AKA: Foul King
Director: Kim Ji Woon (Kim Ji Wun)
Cast: Song Kang-Ho, Chang Jin-Young, Park Sang-Myun
Running Time: 111 min.
The Foul King is the story of Im Dae-ho (Song Kang-ho), a pitiful bank teller with an utter lack of self-confidence. Everyone, from his boss to the gang on the street, beats him up. No one gives him any respect, especially his father who just wishes he’d grow up (even though he’s in this 30’s). This all begins to change when he sees an ad saying “Wrestlers Wanted”, and as he’s been a fan of professional wrestling all his life, he decides to learn the trade. In the beginning his primary motivation for learning professional wrestling is because of his quest to find a way out of the dreaded “Head Lock of Horror” that his boss regularly puts him in as punishment for his tardiness.
The coach doesn’t want to waste his time with Dae-ho, until the manager of another professional wrestler wants to set up a match and wants the coach to train a wrestler whose specialty is cheating. After some training, he has his first hilarious match. It’s going well and he’s entertaining his audience until he accidentally uses a real fork (which he mistook for a prop) on his opponent, with rather sanguine results.
Once he really gets into the craft his self-confidence begins to grow. Unfortunately, he can still only talk to the woman he likes or to his father while wearing his wrestling mask. That is until his mask is ripped off in the big match against Yubiho, and he realizes that it’s not the mask that gave him confidence, but himself. It’s at this point (the very end of the movie) that he realizes he has what it takes to stand up to his boss, in a classic “western” showdown. I won’t spoil the results of the showdown, but it is quite in keeping with the mood of the movie.
The movie is a comedy, and it really shines in this respect. The comedy does not rely wholly on spoken jokes (that could either be badly translated or require a knowledge of Korean culture to understand), instead mostly using visual jokes. Thankfully, it doesn’t resort to slapstick, which it easily could have. Song Kang-ho, whose range continues to astound me (from the dramatic Sergeant in J.S.A. to the no-quite charismatic small time leader of a group of wannabe-assassins in No. 3), also pulls off the comedy well thanks to his brilliant acting. Not only does he excel at the comedic acting required for the movie, he also does all the action scenes himself (as can be seen in his training sequences in the “making of” feature on the DVD). He does all the flipping, jumping, and wrestling himself, adding to the impressiveness.
In addition to the great acting is the terrific soundtrack. It is quite an eclectic and funny mix of songs. All fit in perfectly with the feel of the movie. There’s no one style used, it is all over the board.
Overall, it’s a terrific comedy with a great performance by Song Kang-ho. The only reason I can’t give it a 9/10 is because the ending felt a bit unresolved.
Equinox21’s Rating: 8/10
The best film I’ve ever seen about wrestling. Ok, that doesn’t sound too impressive, considering how I’ve only (luckily) seen two films about wrestling, Foul King, and Unlimited Power (or something like that. It’s the one where Hulk Hogan fights someone called Tiny Tim. Which obviously was horrendous, although it did have it’s share of quality moments.). And I hate wrestling. However, Foul King is also one of the best films I saw last year, and definately amongst the best comedies I’ve seen in a long long time.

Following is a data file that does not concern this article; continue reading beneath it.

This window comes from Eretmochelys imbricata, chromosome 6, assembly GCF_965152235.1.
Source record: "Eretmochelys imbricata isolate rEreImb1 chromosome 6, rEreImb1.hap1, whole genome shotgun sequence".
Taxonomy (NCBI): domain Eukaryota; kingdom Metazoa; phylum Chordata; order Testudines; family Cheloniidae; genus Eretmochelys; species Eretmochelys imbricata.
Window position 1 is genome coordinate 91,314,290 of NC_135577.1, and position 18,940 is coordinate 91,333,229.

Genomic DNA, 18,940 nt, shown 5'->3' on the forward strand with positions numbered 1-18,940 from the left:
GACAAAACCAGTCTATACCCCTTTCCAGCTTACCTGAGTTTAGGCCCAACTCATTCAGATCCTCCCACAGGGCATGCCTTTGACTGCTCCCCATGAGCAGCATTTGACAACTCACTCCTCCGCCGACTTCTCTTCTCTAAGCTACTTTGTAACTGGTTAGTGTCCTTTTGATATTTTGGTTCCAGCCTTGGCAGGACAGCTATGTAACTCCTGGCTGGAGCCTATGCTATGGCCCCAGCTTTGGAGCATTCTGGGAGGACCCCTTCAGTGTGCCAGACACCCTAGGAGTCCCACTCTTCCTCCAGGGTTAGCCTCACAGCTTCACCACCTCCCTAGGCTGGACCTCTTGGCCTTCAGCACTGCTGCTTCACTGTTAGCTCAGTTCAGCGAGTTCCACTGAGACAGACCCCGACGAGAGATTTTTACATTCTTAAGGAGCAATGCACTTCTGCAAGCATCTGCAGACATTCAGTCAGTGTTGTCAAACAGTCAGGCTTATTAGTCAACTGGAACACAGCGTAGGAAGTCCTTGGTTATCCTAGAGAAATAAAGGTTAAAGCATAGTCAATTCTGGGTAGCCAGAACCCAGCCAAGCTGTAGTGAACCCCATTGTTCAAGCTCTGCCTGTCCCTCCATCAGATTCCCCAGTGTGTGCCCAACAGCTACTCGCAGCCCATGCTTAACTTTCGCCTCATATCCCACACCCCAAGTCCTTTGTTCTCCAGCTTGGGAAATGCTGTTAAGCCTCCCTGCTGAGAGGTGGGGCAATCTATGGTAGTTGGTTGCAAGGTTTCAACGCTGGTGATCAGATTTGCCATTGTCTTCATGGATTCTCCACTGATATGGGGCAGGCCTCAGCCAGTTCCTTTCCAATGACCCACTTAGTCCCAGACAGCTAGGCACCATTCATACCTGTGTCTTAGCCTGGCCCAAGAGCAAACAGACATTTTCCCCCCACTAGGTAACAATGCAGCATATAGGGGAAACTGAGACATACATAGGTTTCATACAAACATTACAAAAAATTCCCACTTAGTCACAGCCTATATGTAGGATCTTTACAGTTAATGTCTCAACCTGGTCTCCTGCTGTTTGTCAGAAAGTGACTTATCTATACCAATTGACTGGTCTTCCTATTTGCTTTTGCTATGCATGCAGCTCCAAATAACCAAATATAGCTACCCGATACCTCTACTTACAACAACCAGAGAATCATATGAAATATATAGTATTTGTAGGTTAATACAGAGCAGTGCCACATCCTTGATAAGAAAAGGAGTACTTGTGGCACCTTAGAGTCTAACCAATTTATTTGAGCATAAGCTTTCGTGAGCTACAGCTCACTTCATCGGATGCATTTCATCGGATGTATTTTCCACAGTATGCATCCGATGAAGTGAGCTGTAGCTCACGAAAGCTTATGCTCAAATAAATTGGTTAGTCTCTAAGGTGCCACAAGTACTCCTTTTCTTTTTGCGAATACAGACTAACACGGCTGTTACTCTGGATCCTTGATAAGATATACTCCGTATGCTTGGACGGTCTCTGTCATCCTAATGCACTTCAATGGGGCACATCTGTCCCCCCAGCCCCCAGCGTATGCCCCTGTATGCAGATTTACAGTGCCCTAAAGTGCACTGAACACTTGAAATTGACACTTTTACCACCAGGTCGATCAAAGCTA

The storyline is quite simple. Dae-Ho is a nerdy bank clerk, who’s inability to show up on time to work is only challenged by his total lack of success in the world of social relationships. After being caught in a horrendous headlock by his boss, Dae-Ho decides he needs a change. He’s inspired by wrestling, and starts going to a rundown wrestling gym in order to shape up. However, things don’t really go as well as he planned, and instead of fame, he finds mostly ridicule. I don’t think I’ll be spoiling much if I reveal that he eventually manages to convince the coach to let him wrestle, so he enters the wrestling circuit as the designated trickster, using anything from rubber bands to kitchenware in his fights, in a most illegal (but crowdpleasing) way that quickly earns him fame and glory, as his greatest battle lies ahead.
I honestly can’t see anyone making a better film about a subject as tiresome as wrestling than this lil gem. The main actor (Song Kang-Ho, also starred in the absolutely brilliant “Joint Security Area”) is brilliant, and his potrayal of Dae-Ho, a total loser who’s trying to make his life worth something is almost as hilarious as the guy who plays his macho boss (dunno who he was, but he ruled).
The film looks quite nice too, with extremely cool cinematography, and the fight scenes look glorious (random fact #1: Song Kang-Ho did all of the wrestling scenes himself), alot better than reallife wrestling. Also the comedic parts worked out extremely well (especially the first wrestling fight. It’s something I can’t even explain) and had a certain refreshing charm that made this movie somewhat of a feelgood experience atleast for me. The only bit that I didn’t like all that much was the finale, as it was more like a actual wrestling match unlike the earlier matches in the film (which were at times very funny, with hilariously black comedy), but even it was enjoyable, and was redeemed by the hilarious end scene.
All in all, this is a brilliant film, and certainly worth seeing. Random fact #2: A Foul King showercap (that’s a replica of the mask used by Dae-Ho) is included in the Korean 2-disc special edition DVD of Foul King.
Len’s Rating: 9/10